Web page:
The Congressionally-endorsed concept of requiring all agencies to use FTS 2000 became controversial after a 1991 failure of AT&T service in New York that slowed critical airport communications. To provide improved reliability, the Federal Aviation Administration wanted to establish its own separate network. After Congressional hearings in 1991, the FAA was allowed an exception to go outside the network for extra reliability.
Current and future issues for FTS 2000 include whether it will be exclusively an internal government network, or whether it will be used to provide electronic services to the citizenry, whether the next contract will operate similarly, or with more com petitors, and whether most agencies should be required to use FTS 2000.
3.1 The Federal Government and Internet
The Internet connects computer users and has become the shining example of a successful public private network. Originally developed by the Defense Department's Advanced Research Projects Administration as ARPANET for military use and to test packet sw itching technology, the backbones of the Internet were extended by NSF (through NSFnet, started in 1986) and other federal agencies to universities and research facilities. It has grown into "the network of networks," as many users begin to realize its va st potential. As of the end of 1992, the Internet included 6,000 member networks and over 5 million users in over 100 nations.
Internet is subsidized by the federal government, either directly through the NSFnet backbone, or through grants to users. Through 1992, the network backbone was supported by $ 29 million from NSF, $ 13 million from the state of Michigan, and $ 60 mill ion from IBM and MCI. Large subscribers connect on a flat fee basis, so that for most actual users, there is no usage charge, which has contributed to its rapid growth. Other than basic interconnection and other simple rules, established by consensus by t he Internet Society, the Internet Architecture Board, and the Internet Engineering Task Force, the Internet runs itself (see Hart et al 1992).
The Internet is increasingly used as an example of what a "national information superhighway" could be, or is sometimes discussed as already being that facility. President Clinton has proposed developing the Internet into NREN, the National Research an d Education Network (see McClure et al 1991). After years of quiet growth in one segment of the economy, Internet now receives substantial publicity and attention.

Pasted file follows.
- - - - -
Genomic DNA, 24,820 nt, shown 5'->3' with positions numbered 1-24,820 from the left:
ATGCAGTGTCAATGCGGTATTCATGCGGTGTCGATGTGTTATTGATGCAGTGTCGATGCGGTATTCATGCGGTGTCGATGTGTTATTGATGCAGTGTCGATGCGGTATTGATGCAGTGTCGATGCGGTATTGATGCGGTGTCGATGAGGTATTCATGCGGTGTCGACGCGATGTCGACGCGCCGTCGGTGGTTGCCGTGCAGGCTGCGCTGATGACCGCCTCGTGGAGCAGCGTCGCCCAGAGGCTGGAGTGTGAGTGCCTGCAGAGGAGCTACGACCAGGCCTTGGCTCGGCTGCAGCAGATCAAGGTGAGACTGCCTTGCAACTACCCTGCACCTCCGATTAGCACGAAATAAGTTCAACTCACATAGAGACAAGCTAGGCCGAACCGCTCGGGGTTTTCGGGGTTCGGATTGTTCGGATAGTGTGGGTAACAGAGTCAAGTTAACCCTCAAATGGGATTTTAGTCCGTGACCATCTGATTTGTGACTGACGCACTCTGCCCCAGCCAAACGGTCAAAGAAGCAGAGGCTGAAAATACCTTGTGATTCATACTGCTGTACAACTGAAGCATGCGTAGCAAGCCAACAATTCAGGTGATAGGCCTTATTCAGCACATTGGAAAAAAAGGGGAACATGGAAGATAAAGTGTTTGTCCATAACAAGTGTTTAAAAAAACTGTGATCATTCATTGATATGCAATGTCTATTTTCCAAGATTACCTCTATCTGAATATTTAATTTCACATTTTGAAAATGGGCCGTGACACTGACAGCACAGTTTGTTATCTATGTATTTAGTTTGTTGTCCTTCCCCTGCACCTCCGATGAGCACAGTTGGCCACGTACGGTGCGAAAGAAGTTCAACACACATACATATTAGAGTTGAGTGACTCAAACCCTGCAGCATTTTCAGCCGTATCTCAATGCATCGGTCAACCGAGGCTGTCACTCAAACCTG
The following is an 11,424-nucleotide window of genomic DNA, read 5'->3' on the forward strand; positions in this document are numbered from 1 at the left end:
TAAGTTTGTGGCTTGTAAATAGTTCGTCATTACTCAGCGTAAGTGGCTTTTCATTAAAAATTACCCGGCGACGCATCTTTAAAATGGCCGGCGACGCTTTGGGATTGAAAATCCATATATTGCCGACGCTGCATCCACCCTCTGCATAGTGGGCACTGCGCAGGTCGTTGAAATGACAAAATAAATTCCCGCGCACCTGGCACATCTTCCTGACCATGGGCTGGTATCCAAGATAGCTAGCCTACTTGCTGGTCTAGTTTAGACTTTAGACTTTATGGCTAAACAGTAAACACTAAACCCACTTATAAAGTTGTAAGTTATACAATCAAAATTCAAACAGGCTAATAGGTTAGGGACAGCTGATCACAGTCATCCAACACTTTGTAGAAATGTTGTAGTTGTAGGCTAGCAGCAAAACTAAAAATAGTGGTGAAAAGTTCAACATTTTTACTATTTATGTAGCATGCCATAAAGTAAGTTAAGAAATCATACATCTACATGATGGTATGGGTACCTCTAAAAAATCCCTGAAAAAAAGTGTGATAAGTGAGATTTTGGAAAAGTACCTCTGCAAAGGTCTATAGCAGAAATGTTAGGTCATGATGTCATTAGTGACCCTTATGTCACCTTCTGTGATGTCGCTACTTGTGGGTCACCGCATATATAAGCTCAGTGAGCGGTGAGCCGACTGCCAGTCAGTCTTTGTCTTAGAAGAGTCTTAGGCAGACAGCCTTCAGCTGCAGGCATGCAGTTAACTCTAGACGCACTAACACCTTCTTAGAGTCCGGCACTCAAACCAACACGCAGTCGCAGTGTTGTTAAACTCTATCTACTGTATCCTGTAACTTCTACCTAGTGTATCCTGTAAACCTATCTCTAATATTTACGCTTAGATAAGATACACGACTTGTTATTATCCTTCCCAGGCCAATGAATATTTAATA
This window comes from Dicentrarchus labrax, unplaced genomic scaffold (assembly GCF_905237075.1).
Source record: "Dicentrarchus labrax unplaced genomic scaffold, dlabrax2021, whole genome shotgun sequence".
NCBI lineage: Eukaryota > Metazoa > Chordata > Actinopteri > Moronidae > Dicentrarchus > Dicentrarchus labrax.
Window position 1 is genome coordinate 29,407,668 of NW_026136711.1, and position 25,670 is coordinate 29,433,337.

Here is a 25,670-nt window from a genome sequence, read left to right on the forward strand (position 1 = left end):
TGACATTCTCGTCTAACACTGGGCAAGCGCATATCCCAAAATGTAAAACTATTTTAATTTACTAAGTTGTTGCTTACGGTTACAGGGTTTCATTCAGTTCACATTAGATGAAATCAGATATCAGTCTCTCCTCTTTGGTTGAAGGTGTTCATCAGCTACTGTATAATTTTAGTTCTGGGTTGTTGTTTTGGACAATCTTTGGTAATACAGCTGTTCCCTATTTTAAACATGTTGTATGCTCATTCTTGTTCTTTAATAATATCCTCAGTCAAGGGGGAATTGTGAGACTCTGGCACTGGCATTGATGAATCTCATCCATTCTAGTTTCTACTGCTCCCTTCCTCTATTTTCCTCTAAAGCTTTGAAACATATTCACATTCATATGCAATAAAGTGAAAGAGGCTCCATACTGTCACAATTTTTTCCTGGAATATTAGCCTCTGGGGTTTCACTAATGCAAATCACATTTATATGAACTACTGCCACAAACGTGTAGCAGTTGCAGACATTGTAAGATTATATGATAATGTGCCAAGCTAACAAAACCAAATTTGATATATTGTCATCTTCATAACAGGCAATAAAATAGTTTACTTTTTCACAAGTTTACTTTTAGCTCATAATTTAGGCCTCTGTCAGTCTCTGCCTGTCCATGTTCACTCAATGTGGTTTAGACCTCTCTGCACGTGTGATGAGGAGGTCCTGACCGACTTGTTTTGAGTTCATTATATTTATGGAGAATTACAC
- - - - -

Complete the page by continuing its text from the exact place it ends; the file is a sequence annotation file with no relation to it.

4.0 State Government Networks
The 50 state governments are major players in telecommunications. In 1989, researchers from Syracuse University found that several states had already developed extensive networks and many more were following. They note: "For the most part, the new netw orks take advantage of the existing infrastructure or are building the networks in stages." (Caudle and Marchand 1989: 61).
A few states, including New York, Texas, Florida, North Carolina, Ohio, Michigan, Pennsylvania, Indiana, and Wisconsin, have advanced networks that connect government, universities, and commercial businesses. New York provides a useful case study, as i ts governmental agencies have utilized more than 8 networks -- including CAPNET, EMPIRE NET, LINCS, CRIMNET, LOTTERYNET, SUNYNET, SUNYSAT, and NYSERNET.
New York has developed state private networks to cut costs and to improve reliability. The state spends over $200 million annually on telecommunications services (Schmandt et al 1989; Blunt et al 1993). EMPIRE NET and CAPNET are used by most state agen cies, except Criminal Justice (CRIMNET) and the universities, which have their own systems.
CAPNET, a state owned and managed network started in 1987, links 65 buildings within an 8-10 mile radius of Albany, with 600 miles of fiber optic lines and a 35,000 line PBX. CAPNET provides the largest nation's packet switching system, except for FTS 2000, to 6,000 users. Blunt et al (1993: 111) note: "unlike CAPNET, EMPIRE NET is a service contract, i.e., the state owns no assets." EMPIRENET, started in 1988, connects 12,000 lines in agency offices across the state. 2 EMPIRENET will save $ 150 million over 5 years, compared to the previous networks. Agency users pay for bandwidth utilized rather than per mile charges. The state Lottery had maintained its own leased network to link 7,000 statewide age nts, but switched to EMPIRE NET to save money.